These kinds of backstories not only explain what drives the character, but also allow the reader to sympathize with those unlikable characters, even when they normally wouldn't.

The loathed moaner

There is one type of an unlikable character that both readers and publishing experts loathe — the moaner — a character who douses themselves in self-pity. This character is the literary equivalent of an ‘emotional vampire’ — a person who drains your energy after spending as little as two minutes with them; the one who constantly seeks your understanding, compassion and pity, but does nothing to change their own circumstances. Rather, they wait for everybody else to realize their wrongdoings and adjust their behavior toward them.

Unfortunately, the moaner is among the most often written unlikable characters. And it is usually not written on purpose but by chance.

Writing a moaner is a common mistake for debut writers —especially those  who base their protagonist on their own real-life experience—but they write them in a way that makes the reader cringe instead of invest in the story. When both publishing professionals and readers reject such a character as someone they can’t sympathize with, the rejection feels very personal to the writer.

This often happens after the novel is finished, and that means that months, even years of work have gone down the drain. But, not all is lost!

Here are some tips on how to turn a moaner in a likable character (or at least a successful unlikable character):

 —  Think about changing the POV. Most moaners are written in the first person point of view. This makes them extra ‘moany.’ Again, this is elemental psychology — people are more likely to sympathize with people who dont moan about themselves, but whose suffering is viewed or noticed from other people's perspective.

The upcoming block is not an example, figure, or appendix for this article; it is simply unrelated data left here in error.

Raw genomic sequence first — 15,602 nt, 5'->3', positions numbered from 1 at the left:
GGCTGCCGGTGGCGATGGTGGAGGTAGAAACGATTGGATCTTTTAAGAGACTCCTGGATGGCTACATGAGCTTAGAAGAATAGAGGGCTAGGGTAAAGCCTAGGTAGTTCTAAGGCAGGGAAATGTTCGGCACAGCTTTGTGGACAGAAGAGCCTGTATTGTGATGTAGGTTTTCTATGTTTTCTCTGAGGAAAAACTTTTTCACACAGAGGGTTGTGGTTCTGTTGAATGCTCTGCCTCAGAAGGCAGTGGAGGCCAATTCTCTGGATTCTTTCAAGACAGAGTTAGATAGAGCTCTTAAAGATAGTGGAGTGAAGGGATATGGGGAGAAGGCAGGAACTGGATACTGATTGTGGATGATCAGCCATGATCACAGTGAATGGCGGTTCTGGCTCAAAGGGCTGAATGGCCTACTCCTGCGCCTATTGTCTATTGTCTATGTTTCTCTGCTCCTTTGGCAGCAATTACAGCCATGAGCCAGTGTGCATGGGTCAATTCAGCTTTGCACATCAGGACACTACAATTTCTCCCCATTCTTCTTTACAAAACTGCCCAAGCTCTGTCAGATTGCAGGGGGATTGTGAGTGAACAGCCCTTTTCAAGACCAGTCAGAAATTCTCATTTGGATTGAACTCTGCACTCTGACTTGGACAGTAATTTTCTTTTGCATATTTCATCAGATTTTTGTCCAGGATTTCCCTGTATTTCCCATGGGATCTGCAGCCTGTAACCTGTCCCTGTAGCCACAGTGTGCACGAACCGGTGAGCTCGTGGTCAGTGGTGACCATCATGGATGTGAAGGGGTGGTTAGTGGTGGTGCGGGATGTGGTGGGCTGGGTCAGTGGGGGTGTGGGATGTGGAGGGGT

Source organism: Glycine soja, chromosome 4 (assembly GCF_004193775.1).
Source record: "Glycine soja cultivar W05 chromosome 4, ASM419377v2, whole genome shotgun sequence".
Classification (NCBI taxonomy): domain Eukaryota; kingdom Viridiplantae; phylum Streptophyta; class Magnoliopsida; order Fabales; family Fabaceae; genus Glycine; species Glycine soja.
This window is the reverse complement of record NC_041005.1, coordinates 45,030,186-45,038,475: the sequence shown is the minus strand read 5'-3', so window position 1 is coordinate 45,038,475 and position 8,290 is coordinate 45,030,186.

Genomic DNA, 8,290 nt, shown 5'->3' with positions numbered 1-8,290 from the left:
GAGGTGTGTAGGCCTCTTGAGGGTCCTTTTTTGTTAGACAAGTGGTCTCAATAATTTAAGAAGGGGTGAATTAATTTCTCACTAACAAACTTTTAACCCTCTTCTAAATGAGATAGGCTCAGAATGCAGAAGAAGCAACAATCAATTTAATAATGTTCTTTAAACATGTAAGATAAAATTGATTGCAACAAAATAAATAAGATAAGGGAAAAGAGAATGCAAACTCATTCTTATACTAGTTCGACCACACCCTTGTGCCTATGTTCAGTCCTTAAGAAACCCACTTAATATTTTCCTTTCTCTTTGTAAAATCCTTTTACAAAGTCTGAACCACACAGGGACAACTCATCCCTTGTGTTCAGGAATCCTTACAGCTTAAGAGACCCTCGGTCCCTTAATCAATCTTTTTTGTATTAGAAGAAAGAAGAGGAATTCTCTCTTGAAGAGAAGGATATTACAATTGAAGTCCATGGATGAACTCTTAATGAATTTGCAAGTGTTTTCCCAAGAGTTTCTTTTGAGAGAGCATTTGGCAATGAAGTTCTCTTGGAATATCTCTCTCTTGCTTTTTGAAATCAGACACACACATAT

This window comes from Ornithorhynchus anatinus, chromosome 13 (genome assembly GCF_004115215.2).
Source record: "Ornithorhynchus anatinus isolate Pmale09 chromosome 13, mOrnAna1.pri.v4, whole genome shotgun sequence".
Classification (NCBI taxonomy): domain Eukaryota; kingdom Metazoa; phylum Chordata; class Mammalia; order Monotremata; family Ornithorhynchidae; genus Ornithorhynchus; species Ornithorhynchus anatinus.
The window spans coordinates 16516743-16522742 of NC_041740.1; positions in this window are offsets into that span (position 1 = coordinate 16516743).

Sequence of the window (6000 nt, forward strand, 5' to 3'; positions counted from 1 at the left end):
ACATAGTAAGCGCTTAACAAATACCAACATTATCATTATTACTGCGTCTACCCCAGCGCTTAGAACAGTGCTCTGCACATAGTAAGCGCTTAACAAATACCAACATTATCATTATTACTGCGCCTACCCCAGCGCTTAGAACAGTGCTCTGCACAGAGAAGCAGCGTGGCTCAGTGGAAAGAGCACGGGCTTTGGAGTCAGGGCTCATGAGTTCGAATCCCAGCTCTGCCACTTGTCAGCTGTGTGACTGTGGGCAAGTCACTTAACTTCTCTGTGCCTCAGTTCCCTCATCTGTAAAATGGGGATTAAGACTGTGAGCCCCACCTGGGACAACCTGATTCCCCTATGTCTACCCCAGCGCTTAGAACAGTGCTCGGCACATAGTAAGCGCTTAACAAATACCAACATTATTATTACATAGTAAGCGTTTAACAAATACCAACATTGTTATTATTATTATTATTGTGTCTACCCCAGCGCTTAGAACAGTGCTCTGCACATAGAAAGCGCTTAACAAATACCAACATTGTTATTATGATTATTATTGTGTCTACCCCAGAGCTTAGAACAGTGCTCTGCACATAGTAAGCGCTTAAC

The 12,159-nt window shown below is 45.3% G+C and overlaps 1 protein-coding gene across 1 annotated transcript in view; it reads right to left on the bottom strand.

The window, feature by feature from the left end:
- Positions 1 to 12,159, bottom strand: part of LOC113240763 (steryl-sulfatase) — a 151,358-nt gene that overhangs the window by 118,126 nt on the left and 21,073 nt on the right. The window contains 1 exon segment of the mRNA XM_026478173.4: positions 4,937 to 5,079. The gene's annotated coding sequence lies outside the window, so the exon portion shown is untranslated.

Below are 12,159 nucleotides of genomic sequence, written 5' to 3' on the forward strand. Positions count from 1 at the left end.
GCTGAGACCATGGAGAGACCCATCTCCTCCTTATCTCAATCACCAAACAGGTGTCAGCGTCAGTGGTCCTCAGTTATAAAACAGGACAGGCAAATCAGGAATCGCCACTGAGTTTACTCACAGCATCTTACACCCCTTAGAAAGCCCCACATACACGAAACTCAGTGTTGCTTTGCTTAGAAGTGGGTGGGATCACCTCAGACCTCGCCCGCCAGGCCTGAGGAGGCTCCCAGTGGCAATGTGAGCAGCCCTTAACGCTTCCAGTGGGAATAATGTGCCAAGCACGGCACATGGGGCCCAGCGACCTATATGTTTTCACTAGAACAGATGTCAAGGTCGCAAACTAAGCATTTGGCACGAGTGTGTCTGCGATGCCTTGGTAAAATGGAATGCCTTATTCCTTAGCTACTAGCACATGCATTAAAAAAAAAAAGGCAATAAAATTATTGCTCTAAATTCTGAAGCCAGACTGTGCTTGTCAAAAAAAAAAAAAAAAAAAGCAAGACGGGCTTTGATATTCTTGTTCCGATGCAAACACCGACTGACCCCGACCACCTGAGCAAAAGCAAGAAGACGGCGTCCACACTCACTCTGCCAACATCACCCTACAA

—  Bring your show vs. tell to a new level. Telling a person is sad, suffering or wronged is boring. Show the suffering. Show how they were wronged—not in words, but in images. Have confidence both in the fact that you are a good enough writer and that the reader is smart enough to pick up your clues.

 —  Make sure you give your character an agency. This basically means that the character shouldn’t just moan. They need to start making active decisions that affect the plot (move the plot along). Nobody wants to spend ten hours of their life with those who just pity themselves and do nothing to turn their life around.



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About the Author: Lidija Hilje

After working as a trial attorney for ten years, Lidija recently took a plunge into the writing universe. As a psychology enthusiast, she wrote several articles on Medium and was declared Top writer in the fields of Psychology, Personal development, and Self-awareness. She’s currently working on a contemporary women’s fiction novel.
She interacts with other writers and reading enthusiasts via her twitter account: @lidija_hilje
You can also read more about her here: https://lidijahilje.com